A few weeks ago, I wrote a rather tongue in cheek post on time management.
Time management isn't necessarily one of my strong suits, but as I continue to find personal and professional projects that I want to tackle, growing my blog audience, publishing a fitness book, mowing the lawn and other household chores - I find that I need some type of system to help me be productive in a way that feels satisfying by the end of the day.
After writing a post on the five minute action from two weeks ago, I tried to manage last Saturday a little bit differently than I normally would. I did a brain dump of all of the tasks that I wanted to tackle while I drank my coffee - clean out some clothes (to make room for the new ones - I'm a shopper at heart), wash my car, wash Sheila's car, write a section of my new book (yes, I'm working on another one).
Typically, after this kind of a brain dump, I'd pick one task, try to do it for an hour or so, get tired or bored, decide I needed to take a nap, and that would be the end of it. I often wouldn’t get very far with my list. I would try to tackle the entire project in one go, but when I either got bored or ran out of steam, I would fizzle out and so would the rest of plans. Then I'd get to the end of the day feeling frustrated with myself for not having done more when I had the chance.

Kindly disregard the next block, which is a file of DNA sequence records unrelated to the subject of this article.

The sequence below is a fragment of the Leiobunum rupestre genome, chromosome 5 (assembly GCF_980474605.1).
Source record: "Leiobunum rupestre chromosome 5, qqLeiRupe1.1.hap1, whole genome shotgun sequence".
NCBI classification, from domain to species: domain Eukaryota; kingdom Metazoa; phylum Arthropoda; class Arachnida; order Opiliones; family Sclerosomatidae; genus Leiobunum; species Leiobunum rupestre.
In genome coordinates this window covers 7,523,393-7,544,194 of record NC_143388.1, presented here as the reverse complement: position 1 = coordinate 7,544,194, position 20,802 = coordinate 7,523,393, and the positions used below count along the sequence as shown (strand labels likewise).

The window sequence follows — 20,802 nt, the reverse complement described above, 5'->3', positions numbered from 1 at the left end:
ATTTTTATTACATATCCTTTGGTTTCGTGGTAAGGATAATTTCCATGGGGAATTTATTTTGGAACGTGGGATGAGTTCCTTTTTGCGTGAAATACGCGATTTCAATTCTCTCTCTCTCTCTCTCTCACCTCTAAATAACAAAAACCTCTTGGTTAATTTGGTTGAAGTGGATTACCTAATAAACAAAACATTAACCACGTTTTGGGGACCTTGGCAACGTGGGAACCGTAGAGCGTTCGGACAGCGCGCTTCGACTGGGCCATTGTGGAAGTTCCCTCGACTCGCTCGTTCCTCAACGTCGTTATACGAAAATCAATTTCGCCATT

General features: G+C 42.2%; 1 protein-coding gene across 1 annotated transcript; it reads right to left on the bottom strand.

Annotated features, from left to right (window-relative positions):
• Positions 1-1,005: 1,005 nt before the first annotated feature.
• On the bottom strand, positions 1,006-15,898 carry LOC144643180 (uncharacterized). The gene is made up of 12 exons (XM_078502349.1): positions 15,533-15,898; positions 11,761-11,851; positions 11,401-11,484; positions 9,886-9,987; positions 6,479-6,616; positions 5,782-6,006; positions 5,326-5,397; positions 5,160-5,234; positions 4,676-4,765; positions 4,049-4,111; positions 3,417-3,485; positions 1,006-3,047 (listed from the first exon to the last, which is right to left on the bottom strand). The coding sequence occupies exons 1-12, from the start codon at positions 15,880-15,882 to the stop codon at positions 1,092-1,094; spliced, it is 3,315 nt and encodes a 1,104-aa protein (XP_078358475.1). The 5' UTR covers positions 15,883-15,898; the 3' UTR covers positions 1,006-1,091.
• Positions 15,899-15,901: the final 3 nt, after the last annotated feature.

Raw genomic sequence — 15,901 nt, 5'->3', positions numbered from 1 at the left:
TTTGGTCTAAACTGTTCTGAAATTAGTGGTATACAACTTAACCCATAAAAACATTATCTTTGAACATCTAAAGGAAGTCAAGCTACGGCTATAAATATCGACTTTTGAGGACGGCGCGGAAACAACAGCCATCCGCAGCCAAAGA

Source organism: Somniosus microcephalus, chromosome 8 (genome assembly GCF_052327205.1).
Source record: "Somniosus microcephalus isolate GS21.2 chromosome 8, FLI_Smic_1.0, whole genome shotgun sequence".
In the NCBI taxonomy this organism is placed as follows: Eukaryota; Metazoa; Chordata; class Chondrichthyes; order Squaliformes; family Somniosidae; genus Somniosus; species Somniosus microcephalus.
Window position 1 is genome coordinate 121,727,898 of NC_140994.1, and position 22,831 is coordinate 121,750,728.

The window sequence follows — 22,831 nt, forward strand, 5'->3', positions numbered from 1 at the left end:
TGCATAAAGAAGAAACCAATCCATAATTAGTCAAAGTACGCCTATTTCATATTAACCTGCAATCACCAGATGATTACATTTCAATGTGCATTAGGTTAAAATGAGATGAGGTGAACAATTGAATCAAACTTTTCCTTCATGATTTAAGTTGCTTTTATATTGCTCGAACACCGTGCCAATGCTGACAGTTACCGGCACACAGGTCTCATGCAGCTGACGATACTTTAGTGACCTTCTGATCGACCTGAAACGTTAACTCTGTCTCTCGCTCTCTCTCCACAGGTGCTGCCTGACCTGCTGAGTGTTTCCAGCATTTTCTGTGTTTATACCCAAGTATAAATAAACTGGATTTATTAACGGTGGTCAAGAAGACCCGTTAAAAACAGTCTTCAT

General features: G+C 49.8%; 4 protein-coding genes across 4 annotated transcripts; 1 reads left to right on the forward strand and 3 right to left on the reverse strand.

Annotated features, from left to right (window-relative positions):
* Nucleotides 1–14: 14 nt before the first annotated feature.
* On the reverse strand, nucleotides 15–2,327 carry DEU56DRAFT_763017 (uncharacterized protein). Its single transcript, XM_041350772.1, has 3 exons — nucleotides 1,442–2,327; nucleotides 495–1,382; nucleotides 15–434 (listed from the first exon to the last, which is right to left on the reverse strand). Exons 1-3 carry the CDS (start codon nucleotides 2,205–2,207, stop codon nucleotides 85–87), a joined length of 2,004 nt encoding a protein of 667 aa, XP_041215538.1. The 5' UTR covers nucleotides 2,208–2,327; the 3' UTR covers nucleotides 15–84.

So last Saturday, I split my day up into 10 minute blocks.
I sat down to write and set a timer for 10 minutes. It was tough to sit there, but after about five minutes, I started to write. When the timer went off, I started it over again. I was able to do this for 30 minutes. When the timer went off for the third time, I was feeling antsy, so I stopped.
Then I went to the next task. Cleaning out my clothes in the spare room felt like a monumental task, but I took my phone with me, set the timer, and just started. I started. That was the key. (Isn’t that always the key? And yet doesn’t it always feel so hard?) Once again, I reset the timer multiple times before moving on to my next task.
I’ve always joked that I'm a commitment phobe - not with relationships, but certainly with my time. If you want to see me truly unhappy, lock me into doing one thing for several hours (except for going to a baseball game). I'm not wired like that. I don't think in a linear fashion, and I certainly don't like to work in a linear fashion. I'm scattered. I like variety - a lot of it. And I found that using a 10 minute timer as my gauge worked with my personality and not against it.
Sure I did several tasks for 30 minutes or more, but I only made 10 minute commitments. Three 10 minute commitments felt more manageable to me than one 30 minute chunk.
For me, life always works better when I embrace my personality and tendencies and work with who I am - not trying to change who I am, but finding subtle ways to be the best version of me. I'll never be Marie Kondo (yes those socks bring me joy!!!), but I can find a way to be more productive in a manner that works and feels good to me.
I don’t know if this 10 minute thing will work for you. Heck, I don’t know how long it will work for me. But I’m going to ride the wave and see how far it takes me.